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Im folgenden wird ausgehend vom Weltbegriff der modernen japanischen Philosophie ein neuer Ansatzpunkt zur Beschreibung der Arbeitswelt und des in ihr Handelnden vorgestellt. Hierzu werden Erkenntnisse der japanischen Philosophie Aussagen der ökonomischen Theorie, insbesondere der neoklassischen Arbeitsmarkttheorie, vergleichend gegenübergestellt. Darüber hinaus werden internal labour markets als eine Form der Arbeitswelt dieskutiert, die sich den vorherrschenden ökonomischen Erklärungsansätzen entzieht und eine interessante Alternative zu 'westlichen' Arbeitsmärkten bietet.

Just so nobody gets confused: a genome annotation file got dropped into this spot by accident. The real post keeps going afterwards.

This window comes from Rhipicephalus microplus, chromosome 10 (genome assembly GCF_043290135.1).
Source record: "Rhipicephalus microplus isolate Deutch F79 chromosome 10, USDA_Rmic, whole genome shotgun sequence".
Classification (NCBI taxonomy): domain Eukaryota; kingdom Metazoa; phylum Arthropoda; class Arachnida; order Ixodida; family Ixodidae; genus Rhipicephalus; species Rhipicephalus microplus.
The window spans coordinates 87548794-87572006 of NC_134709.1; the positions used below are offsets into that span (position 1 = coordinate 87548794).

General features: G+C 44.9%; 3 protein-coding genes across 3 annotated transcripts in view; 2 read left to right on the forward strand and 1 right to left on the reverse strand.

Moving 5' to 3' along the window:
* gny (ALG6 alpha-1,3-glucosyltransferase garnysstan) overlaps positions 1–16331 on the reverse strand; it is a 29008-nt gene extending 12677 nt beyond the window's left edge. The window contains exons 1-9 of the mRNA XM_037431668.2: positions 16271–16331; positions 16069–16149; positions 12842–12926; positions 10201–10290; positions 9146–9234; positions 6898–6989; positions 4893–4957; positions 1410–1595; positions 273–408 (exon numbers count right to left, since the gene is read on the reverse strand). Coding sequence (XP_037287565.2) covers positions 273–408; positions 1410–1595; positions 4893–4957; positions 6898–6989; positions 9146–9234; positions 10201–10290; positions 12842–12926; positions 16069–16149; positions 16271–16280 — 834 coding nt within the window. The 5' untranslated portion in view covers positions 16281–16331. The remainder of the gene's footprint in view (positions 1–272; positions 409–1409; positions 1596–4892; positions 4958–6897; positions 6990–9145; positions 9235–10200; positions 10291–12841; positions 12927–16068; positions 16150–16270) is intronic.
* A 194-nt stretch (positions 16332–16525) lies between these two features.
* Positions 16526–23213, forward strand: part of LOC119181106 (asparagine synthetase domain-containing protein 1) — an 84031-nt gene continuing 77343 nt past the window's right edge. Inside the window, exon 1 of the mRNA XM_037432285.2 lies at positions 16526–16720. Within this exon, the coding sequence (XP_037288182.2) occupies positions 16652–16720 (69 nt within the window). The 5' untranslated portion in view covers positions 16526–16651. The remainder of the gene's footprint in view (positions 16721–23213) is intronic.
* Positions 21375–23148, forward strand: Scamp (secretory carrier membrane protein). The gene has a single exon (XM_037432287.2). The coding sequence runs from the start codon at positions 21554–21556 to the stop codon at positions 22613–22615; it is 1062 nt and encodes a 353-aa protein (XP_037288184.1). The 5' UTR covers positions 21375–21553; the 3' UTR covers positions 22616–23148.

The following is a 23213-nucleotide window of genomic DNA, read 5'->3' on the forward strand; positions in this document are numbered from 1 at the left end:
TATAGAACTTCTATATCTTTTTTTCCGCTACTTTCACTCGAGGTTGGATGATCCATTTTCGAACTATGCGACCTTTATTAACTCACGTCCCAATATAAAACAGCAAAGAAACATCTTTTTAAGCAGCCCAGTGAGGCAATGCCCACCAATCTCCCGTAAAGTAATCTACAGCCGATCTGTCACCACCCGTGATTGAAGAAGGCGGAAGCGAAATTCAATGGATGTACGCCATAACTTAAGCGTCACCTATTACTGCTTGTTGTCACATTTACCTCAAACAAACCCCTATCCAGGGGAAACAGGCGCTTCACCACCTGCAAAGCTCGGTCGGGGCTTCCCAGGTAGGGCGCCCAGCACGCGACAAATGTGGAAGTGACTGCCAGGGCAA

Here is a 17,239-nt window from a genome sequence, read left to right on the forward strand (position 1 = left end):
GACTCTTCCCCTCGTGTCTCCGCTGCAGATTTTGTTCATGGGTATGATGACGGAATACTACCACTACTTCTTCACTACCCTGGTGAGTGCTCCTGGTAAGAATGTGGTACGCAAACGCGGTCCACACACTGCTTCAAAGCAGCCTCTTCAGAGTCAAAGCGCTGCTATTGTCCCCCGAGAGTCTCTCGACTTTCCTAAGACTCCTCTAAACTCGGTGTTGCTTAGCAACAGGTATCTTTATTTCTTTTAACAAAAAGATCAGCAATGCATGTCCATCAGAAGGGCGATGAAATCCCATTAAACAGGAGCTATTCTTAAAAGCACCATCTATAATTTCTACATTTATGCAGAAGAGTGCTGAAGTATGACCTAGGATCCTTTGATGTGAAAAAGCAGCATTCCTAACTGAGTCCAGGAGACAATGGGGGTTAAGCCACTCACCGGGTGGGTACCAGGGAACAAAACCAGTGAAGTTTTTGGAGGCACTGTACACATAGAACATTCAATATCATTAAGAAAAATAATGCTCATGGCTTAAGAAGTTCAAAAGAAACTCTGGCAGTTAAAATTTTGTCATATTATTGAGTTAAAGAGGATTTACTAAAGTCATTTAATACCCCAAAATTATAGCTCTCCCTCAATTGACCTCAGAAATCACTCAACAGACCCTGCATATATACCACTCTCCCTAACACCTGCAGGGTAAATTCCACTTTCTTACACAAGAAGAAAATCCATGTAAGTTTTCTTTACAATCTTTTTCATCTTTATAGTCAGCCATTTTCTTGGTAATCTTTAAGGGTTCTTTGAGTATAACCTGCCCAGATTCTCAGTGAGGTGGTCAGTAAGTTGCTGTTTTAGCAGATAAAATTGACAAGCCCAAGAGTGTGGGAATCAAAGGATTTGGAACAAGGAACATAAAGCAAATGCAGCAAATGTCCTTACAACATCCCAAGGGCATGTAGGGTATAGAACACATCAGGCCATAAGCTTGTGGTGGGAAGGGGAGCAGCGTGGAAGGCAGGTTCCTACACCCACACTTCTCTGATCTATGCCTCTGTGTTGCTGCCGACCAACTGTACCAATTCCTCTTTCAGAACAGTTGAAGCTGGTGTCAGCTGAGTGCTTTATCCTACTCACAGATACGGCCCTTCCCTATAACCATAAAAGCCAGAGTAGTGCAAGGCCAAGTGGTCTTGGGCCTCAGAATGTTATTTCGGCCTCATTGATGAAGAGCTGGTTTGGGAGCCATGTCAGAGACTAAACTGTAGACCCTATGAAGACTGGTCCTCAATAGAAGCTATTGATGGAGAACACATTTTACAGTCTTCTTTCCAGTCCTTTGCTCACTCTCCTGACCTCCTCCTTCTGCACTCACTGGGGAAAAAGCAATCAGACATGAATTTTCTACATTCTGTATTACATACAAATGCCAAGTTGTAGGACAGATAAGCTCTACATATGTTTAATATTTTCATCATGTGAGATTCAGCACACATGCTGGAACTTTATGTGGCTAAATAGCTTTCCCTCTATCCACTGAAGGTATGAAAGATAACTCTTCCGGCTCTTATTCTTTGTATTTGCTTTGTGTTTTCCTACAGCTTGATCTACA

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In a 1987 Arizona State University lecture on "Religion and the Tech-nological Revolution in Japan and the United States," Robert N. Bellah ar-gued that comparisons between Americans as "more individualistic and self-oriented" and Japanese as placing a "stronger emphasis on social solidarity" need to be modified to take into account the restraints imposed upon the egoism of American capitalism, at least until recently, by the ethical and religious doctrines previously dominant in American society. And in the "In-troduction" to the 1989 edition of his by now classic Tokugawa Religion, Bellah had earlier suggested that in Japan a variety of recent changes are making Japanese more like Americans: "Children will learn, as they do in the United States, that the accumulation of things and the expression of one's own feelings are the meaning of life." Yet what the detail of Bellah's dis-cussions suggests to me is that comparisons of American moral culture with Japanese, in terms of a contrast between the greater individualism of the for-mer and the greater solidarity of the latter, and tentative predictions of a future convergence of Japanese attitudes with American, under the impact of those very same forces and practices which have strengthened American individualism—television, the weakening of family ties, economic acquisi-tiveness, and competitiveness—may be even more fundamentally mistaken than he suggests, just because and insofar as they presuppose what is taken to be, perhaps under the influence of a certain kind of sociological theory, a culturally neutral conception of the distinction between the social and the individual. It is in terms of this type of distinction that Americans have generally—by authors less sophisticated than Bellah—been ranked as more * This article was originally delivered as a response to a paper by Robert N. Bellah, the text of which has not been made available. I have therefore restricted my references to Bel-lah's theses and have said nothing about the specific content of his paper, in order to avoid misrepresentation.
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